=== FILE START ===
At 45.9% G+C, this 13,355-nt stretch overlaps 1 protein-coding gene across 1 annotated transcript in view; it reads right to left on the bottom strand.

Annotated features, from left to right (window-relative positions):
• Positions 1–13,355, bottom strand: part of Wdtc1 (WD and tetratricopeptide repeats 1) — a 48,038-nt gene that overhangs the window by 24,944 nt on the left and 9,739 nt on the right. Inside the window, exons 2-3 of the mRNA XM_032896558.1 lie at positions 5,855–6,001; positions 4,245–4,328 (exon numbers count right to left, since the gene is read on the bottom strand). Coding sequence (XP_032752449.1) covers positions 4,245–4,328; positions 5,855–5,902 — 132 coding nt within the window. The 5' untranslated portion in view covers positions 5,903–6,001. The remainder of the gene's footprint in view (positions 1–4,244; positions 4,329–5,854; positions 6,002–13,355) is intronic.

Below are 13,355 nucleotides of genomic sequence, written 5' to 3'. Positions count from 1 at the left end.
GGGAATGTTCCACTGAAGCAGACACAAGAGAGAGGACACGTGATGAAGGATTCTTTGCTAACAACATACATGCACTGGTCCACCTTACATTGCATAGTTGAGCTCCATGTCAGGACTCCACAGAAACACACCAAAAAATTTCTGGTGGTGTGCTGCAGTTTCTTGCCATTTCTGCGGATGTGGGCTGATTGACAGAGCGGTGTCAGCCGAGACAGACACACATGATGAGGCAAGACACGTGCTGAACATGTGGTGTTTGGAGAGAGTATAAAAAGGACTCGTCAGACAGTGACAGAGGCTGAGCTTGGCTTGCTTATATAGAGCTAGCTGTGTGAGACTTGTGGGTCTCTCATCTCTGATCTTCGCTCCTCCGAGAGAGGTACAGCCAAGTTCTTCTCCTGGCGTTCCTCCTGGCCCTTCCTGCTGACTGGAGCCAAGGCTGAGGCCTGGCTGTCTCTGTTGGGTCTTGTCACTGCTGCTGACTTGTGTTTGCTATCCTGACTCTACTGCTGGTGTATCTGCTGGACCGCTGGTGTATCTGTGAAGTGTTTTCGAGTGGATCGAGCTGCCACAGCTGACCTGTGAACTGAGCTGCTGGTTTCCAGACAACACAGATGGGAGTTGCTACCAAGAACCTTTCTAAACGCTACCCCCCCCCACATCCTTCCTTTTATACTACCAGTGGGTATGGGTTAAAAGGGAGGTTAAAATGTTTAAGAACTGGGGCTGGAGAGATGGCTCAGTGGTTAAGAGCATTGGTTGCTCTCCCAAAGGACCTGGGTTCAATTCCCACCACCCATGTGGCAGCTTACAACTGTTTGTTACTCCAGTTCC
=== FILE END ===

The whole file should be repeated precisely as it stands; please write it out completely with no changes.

At 45.9% G+C, this 13,355-nt stretch overlaps 1 protein-coding gene across 1 annotated transcript in view; it reads right to left on the bottom strand.

Annotated features, from left to right (window-relative positions):
• Positions 1–13,355, bottom strand: part of Wdtc1 (WD and tetratricopeptide repeats 1) — a 48,038-nt gene that overhangs the window by 24,944 nt on the left and 9,739 nt on the right. Inside the window, exons 2-3 of the mRNA XM_032896558.1 lie at positions 5,855–6,001; positions 4,245–4,328 (exon numbers count right to left, since the gene is read on the bottom strand). Coding sequence (XP_032752449.1) covers positions 4,245–4,328; positions 5,855–5,902 — 132 coding nt within the window. The 5' untranslated portion in view covers positions 5,903–6,001. The remainder of the gene's footprint in view (positions 1–4,244; positions 4,329–5,854; positions 6,002–13,355) is intronic.

Below are 13,355 nucleotides of genomic sequence, written 5' to 3'. Positions count from 1 at the left end.
GGGAATGTTCCACTGAAGCAGACACAAGAGAGAGGACACGTGATGAAGGATTCTTTGCTAACAACATACATGCACTGGTCCACCTTACATTGCATAGTTGAGCTCCATGTCAGGACTCCACAGAAACACACCAAAAAATTTCTGGTGGTGTGCTGCAGTTTCTTGCCATTTCTGCGGATGTGGGCTGATTGACAGAGCGGTGTCAGCCGAGACAGACACACATGATGAGGCAAGACACGTGCTGAACATGTGGTGTTTGGAGAGAGTATAAAAAGGACTCGTCAGACAGTGACAGAGGCTGAGCTTGGCTTGCTTATATAGAGCTAGCTGTGTGAGACTTGTGGGTCTCTCATCTCTGATCTTCGCTCCTCCGAGAGAGGTACAGCCAAGTTCTTCTCCTGGCGTTCCTCCTGGCCCTTCCTGCTGACTGGAGCCAAGGCTGAGGCCTGGCTGTCTCTGTTGGGTCTTGTCACTGCTGCTGACTTGTGTTTGCTATCCTGACTCTACTGCTGGTGTATCTGCTGGACCGCTGGTGTATCTGTGAAGTGTTTTCGAGTGGATCGAGCTGCCACAGCTGACCTGTGAACTGAGCTGCTGGTTTCCAGACAACACAGATGGGAGTTGCTACCAAGAACCTTTCTAAACGCTACCCCCCCCCACATCCTTCCTTTTATACTACCAGTGGGTATGGGTTAAAAGGGAGGTTAAAATGTTTAAGAACTGGGGCTGGAGAGATGGCTCAGTGGTTAAGAGCATTGGTTGCTCTCCCAAAGGACCTGGGTTCAATTCCCACCACCCATGTGGCAGCTTACAACTGTTTGTTACTCCAGTTCC